|  TPWD News Releases Dated 2013-02-19                                    |
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[ Note: This item is more than four years old. Please take the publication date into consideration for any date references. ]
[ Media Contact: TPWD News, news@tpwd.texas.gov, 512-389-8030 ]
[ Additional Contacts: Bryan Frazier, Texas State Parks, (512) 826-8703, bryan.frazier@tpwd.texas.gov ]
Feb. 19, 2013
Caprock Canyons State Park, Bison Herd Honored at Texas State Capitol
STAR Day Foundation Recognizes Panhandle Park for Conservation Efforts
AUSTIN--Elected officials and numerous students from around Texas packed the State Capitol of Texas rotunda to honor Caprock Canyons State Park and its ongoing efforts to preserve the Texas State Bison Herd, as park superintendent Donald Beard received the Service of Achievement Merit Award on this the 167th anniversary of Texas' statehood.
State of Texas Anniversary Remembrance (STAR) Foundation President Dennis Kulvicki of Presidio, TX, presented the award to Beard and TPWD Executive Director Carter Smith in front of State Senator Jose Rodriguez of El Paso, Texas General Land Office Commissioner Jerry Patterson, dozens of students from Midland's San Jacinto Junior High School and Weimar Middle School, as well as numerous onlookers on Tuesday, paying tribute to Caprock's ongoing conservation efforts to save the last remnant herd of Southern Plains Bison.

[ Note: This item is more than four years old. Please take the publication date into consideration for any date references. ]
[ Media Contact: TPWD News, news@tpwd.texas.gov, 512-389-8030 ] [LH]
Feb. 19, 2013
ShareLunker Bite Heats Up: Lake O' the Pines, Toledo Bend, Lake Fork
ATHENS--Toyota ShareLunker entries came from three East Texas reservoirs within the last week.
February 14 Thomas McCraven of Gladewater caught Toyota ShareLunker 542, a 13.23-pounder from Lake O' the Pines. McCraven caught the fish in six feet of water in Allen Creek using a Baby Brush Hog. The fish was 24.75 inches long and 21 inches in girth. It was held for pickup at Johnson Creek Marina, an official Toyota ShareLunker Weigh and Holding Station.
The next day, Toledo Bend Reservoir gave up a 13.06-pound bass to Casey Martin of Anacoco, Louisiana, who was fishing the FLW Everstart tournament. Martin's fish, now Toyota ShareLunker 543, was 26 inches long and 21 inches in girth. Catch details were not revealed.
On February 19 Mark Hall of Winnsboro pulled a 13.11-pounder, Toyota ShareLunker 544, from Lake Fork. Hall was fishing for crappie when they stopped biting. "I know from experience that when the crappie stop biting, it's because bass have moved in and starting feeding on them," he said. Hall quickly switched to a swim-bait, and the big bass smashed it right at the surface on the retrieve.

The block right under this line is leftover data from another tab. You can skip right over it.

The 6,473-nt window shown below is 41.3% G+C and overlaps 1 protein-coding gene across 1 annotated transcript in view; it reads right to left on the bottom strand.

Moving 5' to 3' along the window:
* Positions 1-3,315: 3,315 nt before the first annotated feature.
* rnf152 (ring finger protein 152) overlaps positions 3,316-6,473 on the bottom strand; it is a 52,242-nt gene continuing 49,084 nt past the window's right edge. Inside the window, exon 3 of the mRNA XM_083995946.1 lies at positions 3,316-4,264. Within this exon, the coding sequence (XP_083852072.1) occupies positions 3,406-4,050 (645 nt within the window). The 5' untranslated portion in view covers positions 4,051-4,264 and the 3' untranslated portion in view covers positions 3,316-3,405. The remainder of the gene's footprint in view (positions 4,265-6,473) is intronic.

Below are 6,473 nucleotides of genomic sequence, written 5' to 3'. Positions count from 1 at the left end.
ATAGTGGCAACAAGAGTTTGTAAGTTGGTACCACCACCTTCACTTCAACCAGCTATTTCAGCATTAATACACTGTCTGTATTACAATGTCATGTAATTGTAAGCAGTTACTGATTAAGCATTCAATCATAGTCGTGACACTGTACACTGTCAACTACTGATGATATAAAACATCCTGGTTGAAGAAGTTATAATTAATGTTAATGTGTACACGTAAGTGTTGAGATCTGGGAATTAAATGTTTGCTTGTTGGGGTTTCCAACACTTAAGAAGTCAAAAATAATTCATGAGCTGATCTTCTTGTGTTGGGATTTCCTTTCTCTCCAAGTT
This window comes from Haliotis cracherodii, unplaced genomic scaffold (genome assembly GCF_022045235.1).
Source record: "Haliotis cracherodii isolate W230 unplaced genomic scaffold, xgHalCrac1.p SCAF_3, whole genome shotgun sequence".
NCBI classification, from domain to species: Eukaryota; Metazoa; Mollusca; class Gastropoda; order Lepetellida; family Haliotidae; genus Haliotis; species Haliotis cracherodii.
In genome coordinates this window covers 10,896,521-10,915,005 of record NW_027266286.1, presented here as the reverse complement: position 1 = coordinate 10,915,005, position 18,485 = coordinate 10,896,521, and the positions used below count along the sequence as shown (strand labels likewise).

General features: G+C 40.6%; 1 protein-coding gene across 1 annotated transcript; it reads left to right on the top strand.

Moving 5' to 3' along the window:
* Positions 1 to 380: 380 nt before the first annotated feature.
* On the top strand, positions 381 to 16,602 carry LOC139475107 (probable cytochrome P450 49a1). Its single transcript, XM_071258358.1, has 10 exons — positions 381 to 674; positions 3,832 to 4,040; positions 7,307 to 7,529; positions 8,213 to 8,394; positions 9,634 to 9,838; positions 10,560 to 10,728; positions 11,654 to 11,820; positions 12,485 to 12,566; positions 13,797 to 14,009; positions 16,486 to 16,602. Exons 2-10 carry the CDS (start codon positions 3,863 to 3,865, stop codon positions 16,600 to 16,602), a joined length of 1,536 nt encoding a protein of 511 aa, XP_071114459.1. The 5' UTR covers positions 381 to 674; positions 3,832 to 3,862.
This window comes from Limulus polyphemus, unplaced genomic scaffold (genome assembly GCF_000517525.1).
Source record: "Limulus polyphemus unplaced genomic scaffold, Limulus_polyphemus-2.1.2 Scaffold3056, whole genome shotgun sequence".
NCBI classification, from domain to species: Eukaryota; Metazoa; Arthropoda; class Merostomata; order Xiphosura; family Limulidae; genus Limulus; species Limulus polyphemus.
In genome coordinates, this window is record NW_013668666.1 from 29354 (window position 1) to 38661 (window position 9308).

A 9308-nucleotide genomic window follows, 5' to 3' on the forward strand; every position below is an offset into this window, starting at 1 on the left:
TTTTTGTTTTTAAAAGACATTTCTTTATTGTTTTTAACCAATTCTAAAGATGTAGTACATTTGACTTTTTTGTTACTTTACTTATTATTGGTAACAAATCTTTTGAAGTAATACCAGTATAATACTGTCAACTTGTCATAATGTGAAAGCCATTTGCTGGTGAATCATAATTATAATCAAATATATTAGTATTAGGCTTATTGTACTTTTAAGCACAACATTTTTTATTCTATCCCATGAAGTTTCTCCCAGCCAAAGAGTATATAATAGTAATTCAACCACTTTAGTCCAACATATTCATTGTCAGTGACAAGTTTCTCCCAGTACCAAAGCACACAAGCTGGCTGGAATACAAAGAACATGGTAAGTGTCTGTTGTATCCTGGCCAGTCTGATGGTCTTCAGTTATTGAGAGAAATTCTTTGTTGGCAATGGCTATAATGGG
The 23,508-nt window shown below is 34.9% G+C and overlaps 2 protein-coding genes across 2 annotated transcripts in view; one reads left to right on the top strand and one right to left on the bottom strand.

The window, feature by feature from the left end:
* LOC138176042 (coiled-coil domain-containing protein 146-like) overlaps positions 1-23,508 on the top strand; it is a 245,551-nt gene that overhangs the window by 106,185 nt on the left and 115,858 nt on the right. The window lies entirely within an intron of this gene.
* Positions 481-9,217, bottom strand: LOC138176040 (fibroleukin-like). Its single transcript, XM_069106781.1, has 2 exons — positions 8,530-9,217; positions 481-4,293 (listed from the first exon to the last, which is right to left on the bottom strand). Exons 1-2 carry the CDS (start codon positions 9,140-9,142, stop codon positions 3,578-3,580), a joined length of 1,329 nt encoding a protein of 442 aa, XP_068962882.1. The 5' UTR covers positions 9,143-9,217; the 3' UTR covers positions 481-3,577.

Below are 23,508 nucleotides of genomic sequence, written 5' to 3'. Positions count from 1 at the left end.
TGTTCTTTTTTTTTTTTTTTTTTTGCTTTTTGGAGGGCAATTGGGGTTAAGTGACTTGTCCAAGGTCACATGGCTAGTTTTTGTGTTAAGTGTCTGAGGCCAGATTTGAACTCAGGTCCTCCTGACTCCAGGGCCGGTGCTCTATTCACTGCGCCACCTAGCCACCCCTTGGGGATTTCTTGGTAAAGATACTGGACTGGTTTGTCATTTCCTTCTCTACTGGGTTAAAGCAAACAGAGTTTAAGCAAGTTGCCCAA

Hall's fish is the eighth to be entered into the ShareLunker program during the current season and is Lake Fork's third entry of the season.
Toledo Bend has now produced six ShareLunkers, the last having come from the lake in 2012.
McCraven's fish is the third to come from Lake O' the Pines. The lake produced two ShareLunkers in 2010.
"Lake O' the Pines has always produced some good quality bass," said Tim Bister, the TPWD Inland Fisheries biologist who manages the lake's fishery. "The ability for a reservoir to produce big fish is related to good population genetics and abundant prey fish. Shad and sunfish are abundant in Lake O' the Pines, and are the main food source for bass in this reservoir."
Florida largemouth bass fingerlings were stocked into Lake O' the Pines by TPWD periodically from 1982 through 2000 and more recently in 2009, 2010 and 2011. "These stockings have really helped to develop the quality largemouth bass population in the reservoir," Bister said. "Genetic testing of the largemouth bass population in 2013 found 3 percent of the fish sampled were pure Florida largemouth bass. All other fish in the sample contained some Florida bass genetics."
The total number of entries into the Toyota ShareLunker program for the current season now stands at eight with the traditional peak of entries still to come. More ShareLunker entries have come in March--230 of the 544--than in any other month.
All three recent catches are currently being held at the Texas Freshwater Fisheries Center (TFFC) in Athens awaiting the results of DNA testing. Only fish that are pure Florida largemouth bass are used in the ShareLunker selective breeding program. Each lake that contributes an entry during the season receives a share of the fingerlings produced.
Fish that are not pure Florida are returned to the lake as soon as possible. The fish is still an official entry into the Toyota ShareLunker program, and the angler receives all program awards.
"We have a sound scientific basis for spawning only pure Florida largemouth bass," said TFFC director Allen Forshage. "For a full explanation, see the information from TPWD geneticist Dijar Lutz-Carrillo in the sidebar 'Why Spawn Only Pure Florida Largemouth Bass."
Anyone legally catching a 13-pound or bigger largemouth bass from Texas waters, public or private, between October 1 and April 30 may submit the fish to the Toyota ShareLunker program by calling the ShareLunker hotline at (903) 681-0550 or paging (888) 784-0600 and leaving a phone number including area code. Fish will be picked up by TPWD personnel within 12 hours.
Anglers entering fish into the Toyota ShareLunker program receive a free replica of their fish, a certificate and ShareLunker clothing and are recognized at a banquet at the Texas Freshwater Fisheries Center in Athens.
For complete information and rules of the ShareLunker program, tips on caring for big bass, a list of official Toyota ShareLunker weigh and holding stations and a recap of last year's season, see tpwd.texas.gov/sharelunker. The site also includes a searchable database of all fish entered into the program along with pictures where available.